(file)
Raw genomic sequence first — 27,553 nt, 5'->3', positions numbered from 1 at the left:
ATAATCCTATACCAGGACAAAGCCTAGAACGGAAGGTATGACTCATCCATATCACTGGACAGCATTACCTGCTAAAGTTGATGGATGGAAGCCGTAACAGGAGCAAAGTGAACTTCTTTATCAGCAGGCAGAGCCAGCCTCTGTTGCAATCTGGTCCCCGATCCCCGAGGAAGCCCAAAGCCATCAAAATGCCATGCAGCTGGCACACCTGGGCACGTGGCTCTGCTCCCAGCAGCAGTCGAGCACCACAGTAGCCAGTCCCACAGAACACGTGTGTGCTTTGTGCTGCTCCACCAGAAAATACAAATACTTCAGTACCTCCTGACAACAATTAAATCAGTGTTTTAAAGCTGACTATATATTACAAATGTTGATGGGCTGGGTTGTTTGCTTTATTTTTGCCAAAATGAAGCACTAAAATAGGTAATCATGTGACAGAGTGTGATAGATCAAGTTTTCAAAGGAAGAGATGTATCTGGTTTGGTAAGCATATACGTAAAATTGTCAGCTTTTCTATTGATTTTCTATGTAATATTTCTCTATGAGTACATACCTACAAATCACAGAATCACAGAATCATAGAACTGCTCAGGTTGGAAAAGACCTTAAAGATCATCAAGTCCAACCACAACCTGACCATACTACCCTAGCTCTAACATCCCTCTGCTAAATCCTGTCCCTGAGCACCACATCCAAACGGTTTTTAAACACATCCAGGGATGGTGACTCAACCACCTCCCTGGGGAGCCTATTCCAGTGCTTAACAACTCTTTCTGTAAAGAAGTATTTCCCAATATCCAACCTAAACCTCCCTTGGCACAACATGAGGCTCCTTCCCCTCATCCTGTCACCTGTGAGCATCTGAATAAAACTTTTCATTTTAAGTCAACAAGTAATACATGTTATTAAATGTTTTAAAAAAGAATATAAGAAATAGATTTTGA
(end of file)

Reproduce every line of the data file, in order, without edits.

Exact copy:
Raw genomic sequence first — 27,553 nt, 5'->3', positions numbered from 1 at the left:
ATAATCCTATACCAGGACAAAGCCTAGAACGGAAGGTATGACTCATCCATATCACTGGACAGCATTACCTGCTAAAGTTGATGGATGGAAGCCGTAACAGGAGCAAAGTGAACTTCTTTATCAGCAGGCAGAGCCAGCCTCTGTTGCAATCTGGTCCCCGATCCCCGAGGAAGCCCAAAGCCATCAAAATGCCATGCAGCTGGCACACCTGGGCACGTGGCTCTGCTCCCAGCAGCAGTCGAGCACCACAGTAGCCAGTCCCACAGAACACGTGTGTGCTTTGTGCTGCTCCACCAGAAAATACAAATACTTCAGTACCTCCTGACAACAATTAAATCAGTGTTTTAAAGCTGACTATATATTACAAATGTTGATGGGCTGGGTTGTTTGCTTTATTTTTGCCAAAATGAAGCACTAAAATAGGTAATCATGTGACAGAGTGTGATAGATCAAGTTTTCAAAGGAAGAGATGTATCTGGTTTGGTAAGCATATACGTAAAATTGTCAGCTTTTCTATTGATTTTCTATGTAATATTTCTCTATGAGTACATACCTACAAATCACAGAATCACAGAATCATAGAACTGCTCAGGTTGGAAAAGACCTTAAAGATCATCAAGTCCAACCACAACCTGACCATACTACCCTAGCTCTAACATCCCTCTGCTAAATCCTGTCCCTGAGCACCACATCCAAACGGTTTTTAAACACATCCAGGGATGGTGACTCAACCACCTCCCTGGGGAGCCTATTCCAGTGCTTAACAACTCTTTCTGTAAAGAAGTATTTCCCAATATCCAACCTAAACCTCCCTTGGCACAACATGAGGCTCCTTCCCCTCATCCTGTCACCTGTGAGCATCTGAATAAAACTTTTCATTTTAAGTCAACAAGTAATACATGTTATTAAATGTTTTAAAAAAGAATATAAGAAATAGATTTTGA